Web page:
A recent Upper Tribunal decision required property guardianship companies to licence premises as HMOs

Global Guardians Management Limited and others v LB Hounslow and others [2022] UKUT 259 (LC)

Brief facts

Appeals were brought by two property guardianship companies, Global 100 (G100) and Global Guardians Management Limited (GGM) against penalties issued by the London Borough of Hounslow. The companies managed a disused office which had been converted into temporary residential accommodation by 30 occupants acting as property guardians over a period of five years. The occupants complained about inoperative showers and issues with heating and hot water.

LB Hounslow considered that the property was being used as an HMO and therefore that a licence was required. The companies disagreed and refused to apply for a HMO licence which led to LB Hounslow serving a Civil Penalty Notice (CPN) of £6,000 each on G100, GGM and the sole director of both companies, Mr Kyprianou. LB Hounslow also served a CPN on the freeholder (NHS Property Services) which paid the CPN without objection.


Global Guardians argued they had not committed an offence because:

  1. they weren’t persons in control of or managing the Premises within the meaning of s263 Housing Act 2004 because they received licence fees only and were not entitled to the rack rent;
  2. the standard test for HMOs was not met because the guardian’s use of the Premises was not solely for accommodation purposes as per s254(2)(d) Housing Act 2004, but that it was also used for the dual purpose of a property guardian operation, and
  3. the property was exempt from the HMO licensing scheme because the freeholder was NHS Property Services and was exempt under Schedule 14 of the Housing Act 2004.

The argument that the companies and the director were not the persons in control of or managing the Premises depended on the intertwined nature of the corporate and contractual relationship between GGM and G100. The concepts of “person having control” and “person managing” an HMO are defined by section 263 of the 2004 Act.

A “person having control”, means the person who receives the rack-rent of the premises (whether on his own account or as agent or trustee of another person), or who would so receive it if the premises were let at a rack-rent.

A “person managing” means, the person who, being an owner or lessee of the premises receives (whether directly or through an agent or trustee) rents or other payments from those in occupation or who would so receive those rents or other payments but for having entered into an arrangement with another person who is not an owner or lessee of the premises by virtue of which that other person receives the rents or other payments and includes, where those rents or other payments are received through another person as agent or trustee, that other person.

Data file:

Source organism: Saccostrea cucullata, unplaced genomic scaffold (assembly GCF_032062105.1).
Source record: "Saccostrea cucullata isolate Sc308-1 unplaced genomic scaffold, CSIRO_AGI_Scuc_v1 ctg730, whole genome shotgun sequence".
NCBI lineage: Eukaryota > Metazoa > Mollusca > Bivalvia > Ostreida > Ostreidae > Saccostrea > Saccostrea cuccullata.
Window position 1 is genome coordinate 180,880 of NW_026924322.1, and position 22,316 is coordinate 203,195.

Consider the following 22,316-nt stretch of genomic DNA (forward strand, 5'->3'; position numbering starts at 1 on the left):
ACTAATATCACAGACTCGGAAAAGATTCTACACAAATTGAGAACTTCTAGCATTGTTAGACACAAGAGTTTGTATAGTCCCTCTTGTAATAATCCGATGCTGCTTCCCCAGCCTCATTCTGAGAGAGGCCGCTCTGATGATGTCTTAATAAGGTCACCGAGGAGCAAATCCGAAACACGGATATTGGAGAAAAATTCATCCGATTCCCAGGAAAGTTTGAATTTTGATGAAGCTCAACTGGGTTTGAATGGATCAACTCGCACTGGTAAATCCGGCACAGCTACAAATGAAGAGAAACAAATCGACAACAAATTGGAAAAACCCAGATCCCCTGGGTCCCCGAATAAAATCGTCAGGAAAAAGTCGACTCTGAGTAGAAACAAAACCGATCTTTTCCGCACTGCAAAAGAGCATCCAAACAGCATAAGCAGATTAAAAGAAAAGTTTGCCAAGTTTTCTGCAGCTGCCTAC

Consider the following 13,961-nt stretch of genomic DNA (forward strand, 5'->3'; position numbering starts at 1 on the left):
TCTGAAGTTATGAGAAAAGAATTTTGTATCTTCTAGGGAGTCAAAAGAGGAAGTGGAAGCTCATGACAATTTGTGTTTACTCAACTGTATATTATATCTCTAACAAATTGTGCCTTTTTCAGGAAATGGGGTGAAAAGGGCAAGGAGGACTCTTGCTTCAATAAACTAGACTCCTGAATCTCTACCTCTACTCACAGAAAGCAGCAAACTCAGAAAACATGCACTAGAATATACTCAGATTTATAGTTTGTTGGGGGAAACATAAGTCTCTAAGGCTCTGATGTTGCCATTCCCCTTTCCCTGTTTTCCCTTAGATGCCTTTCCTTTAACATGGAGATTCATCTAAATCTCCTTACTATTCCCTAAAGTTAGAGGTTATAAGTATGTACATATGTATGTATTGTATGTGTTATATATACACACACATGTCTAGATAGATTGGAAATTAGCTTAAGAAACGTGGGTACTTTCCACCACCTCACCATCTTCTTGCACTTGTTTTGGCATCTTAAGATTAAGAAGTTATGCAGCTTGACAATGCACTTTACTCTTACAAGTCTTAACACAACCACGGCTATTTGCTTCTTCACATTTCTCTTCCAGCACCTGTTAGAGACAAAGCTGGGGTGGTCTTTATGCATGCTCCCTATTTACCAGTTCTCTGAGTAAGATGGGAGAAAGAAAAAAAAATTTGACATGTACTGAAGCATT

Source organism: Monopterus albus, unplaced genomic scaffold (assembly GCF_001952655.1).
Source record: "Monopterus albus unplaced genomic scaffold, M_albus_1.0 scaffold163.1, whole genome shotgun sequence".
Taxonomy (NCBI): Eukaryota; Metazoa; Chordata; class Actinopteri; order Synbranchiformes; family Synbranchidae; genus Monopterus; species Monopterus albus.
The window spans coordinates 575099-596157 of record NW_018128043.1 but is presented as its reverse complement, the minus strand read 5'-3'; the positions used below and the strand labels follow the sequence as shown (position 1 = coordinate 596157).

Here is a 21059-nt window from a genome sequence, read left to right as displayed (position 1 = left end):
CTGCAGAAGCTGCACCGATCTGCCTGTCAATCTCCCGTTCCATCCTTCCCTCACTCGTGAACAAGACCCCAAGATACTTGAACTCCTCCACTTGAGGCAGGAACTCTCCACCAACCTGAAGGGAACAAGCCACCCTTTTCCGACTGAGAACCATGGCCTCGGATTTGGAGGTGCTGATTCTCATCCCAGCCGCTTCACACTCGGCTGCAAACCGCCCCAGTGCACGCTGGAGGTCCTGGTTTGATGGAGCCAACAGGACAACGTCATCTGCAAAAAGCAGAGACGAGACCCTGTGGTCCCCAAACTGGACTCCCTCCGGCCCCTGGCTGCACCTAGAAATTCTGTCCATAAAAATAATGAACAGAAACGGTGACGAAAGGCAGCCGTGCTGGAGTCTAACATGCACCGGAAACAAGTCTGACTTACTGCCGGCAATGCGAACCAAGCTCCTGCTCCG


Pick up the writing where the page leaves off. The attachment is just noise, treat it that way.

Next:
Under section 251 a director can be liable for an offence committed by a body corporate where this is committed with his consent or connivance or is attributable to any neglect on his part.

In Global 100 Limited v Laleva [2021] EWCA Civ 183, the Court of Appeal, held that the guardians were licensees and not tenants, noting that it was an essential part of such a guardian business model that companies should be able to return properties to the owners when they required vacant possession.


The First Tier Tribunal (FTT) dismissed all grounds and upheld the penalties amounting to £18,000 on the following basis;

  • Ground 1 – the companies and the director did not give any evidence that they were not persons managing or in control of Premises.
  • Ground 2 – the companies’ definition of sole use would undermine the statutory objectives of the 2004 Act.
  • Ground 3 – the exemptions to the HMO licensing scheme are exhaustive and therefore do not extend to companies or other entities which are owned or controlled by persons who do benefit from the exemptions.

Simultaneously, rent repayment order (RRO) applications were brought by 11 guardians and the FTT granted nine RROs against G100 totalling over £36,000.

G100 had permission to appeal to the Upper Tribunal on the “sole use” point.

The Upper Tribunal upheld the First Tier Tribunal’s decision that the companies and their director had committed the criminal offence of operating an unlicensed HMO under s.72(1) of the Housing Act 2004.

Both the CPNs totalling £18,000, and Rent Repayment Orders of £36,000 were upheld.

Do watch this space for more on property guardians as this case is very relevant to other guardianship operations or HMOs operated by associated companies.

For more information, please contact Lina Amir or Neil Lawlor.

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